In 1957, Saunders (1957 [MR 194-17]) reported that the Weisner Trading Company intended to mine on Hoosier Creek, and implied that mining had occurred on the creek in the recent past. Mining or mining claims were active in 1967 (Heiner and others, 1968). Eakin and others (1985) and Bundtzen and others (1987) reported that the Hoosier Creek Mining Company was successful. In 1988, Willford Mining cleared ground, stripped overburden and constructed settling ponds in preparation for mining, and mined into 1990 (Green and others, 1989; Bundtzen and others, 1990; Swainbank and others, 1991).
In 1991, Lucas Mining, and in 1992, Jimmy Dale, operated on Hoosier Creek (Bundtzen and others, 1992; Swainbank and others, 1993). Mining was reported on Hoosier and Little Hoosier creeks in 1996 (Swainbank and others, 1997), and in 1997, Frank Willford mined a tributary to Hoosier Creek (Swainbank and others, 1998).
Some of the gold mined was coarse, including a $250 nugget (gold at $20.67? per ounce). The gold was about 941 fine (Mertie, 1934). The heavy minerals collected with the gold included hematite, ilmenite, barite, magnetite, pyrite, garnet, picotite, scheelite, zircon, native copper and cinnabar (Mertie, 1934; Waters, 1934). The stream gradient is 100 feet per mile.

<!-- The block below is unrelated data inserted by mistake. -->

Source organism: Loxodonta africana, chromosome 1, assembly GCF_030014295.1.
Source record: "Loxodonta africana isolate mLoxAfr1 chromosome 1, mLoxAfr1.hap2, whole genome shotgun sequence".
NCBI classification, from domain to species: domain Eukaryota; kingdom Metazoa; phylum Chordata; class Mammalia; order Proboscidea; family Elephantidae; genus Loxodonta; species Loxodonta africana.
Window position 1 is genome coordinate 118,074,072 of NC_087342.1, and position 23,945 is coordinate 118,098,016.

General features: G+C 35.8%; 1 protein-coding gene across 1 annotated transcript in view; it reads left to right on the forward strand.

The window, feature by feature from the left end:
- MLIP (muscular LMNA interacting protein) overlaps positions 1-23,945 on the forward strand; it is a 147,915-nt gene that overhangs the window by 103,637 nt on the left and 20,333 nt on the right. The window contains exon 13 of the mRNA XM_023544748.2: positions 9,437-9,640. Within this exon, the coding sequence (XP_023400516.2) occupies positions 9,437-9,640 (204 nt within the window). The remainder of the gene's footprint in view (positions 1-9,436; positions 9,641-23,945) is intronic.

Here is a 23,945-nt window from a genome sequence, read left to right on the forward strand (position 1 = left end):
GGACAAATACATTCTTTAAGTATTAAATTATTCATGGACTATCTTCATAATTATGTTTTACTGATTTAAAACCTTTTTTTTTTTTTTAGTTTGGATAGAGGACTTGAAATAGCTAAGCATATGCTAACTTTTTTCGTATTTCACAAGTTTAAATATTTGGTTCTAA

Eight gold grains, including several small nuggets and one large nugget from Hoosier Creek were analyzed by electron microprobe (Newberry and Clautice, 1997). Five of the grains had nearly identical compositions characterized by cores with fineness of 800 to 810, Cu and Hg below detection, and Bi and Te at detection levels. Two other grains had cores of higher fineness, and rims with a fineness of up to 990. Most of the grain compositions are similar to those of the gold recovered from the nearby Elephant Mountain (TN067) deposit (Newberry and Clautice, 1997).
Diabase bedrock in Hoosier Creek (TN063) contains auriferous quartz-pyrite veins that possibly are the source of some of the placer gold (Hess, 1908). The diabase is covered by 6 to 15 feet of alluvium. White mica from one of the veins yielded an Ar40/Ar39 age of 72.2 +/- 0.3 Ma (Reifenstuhl and others, 1997 [PDF 97-29h]).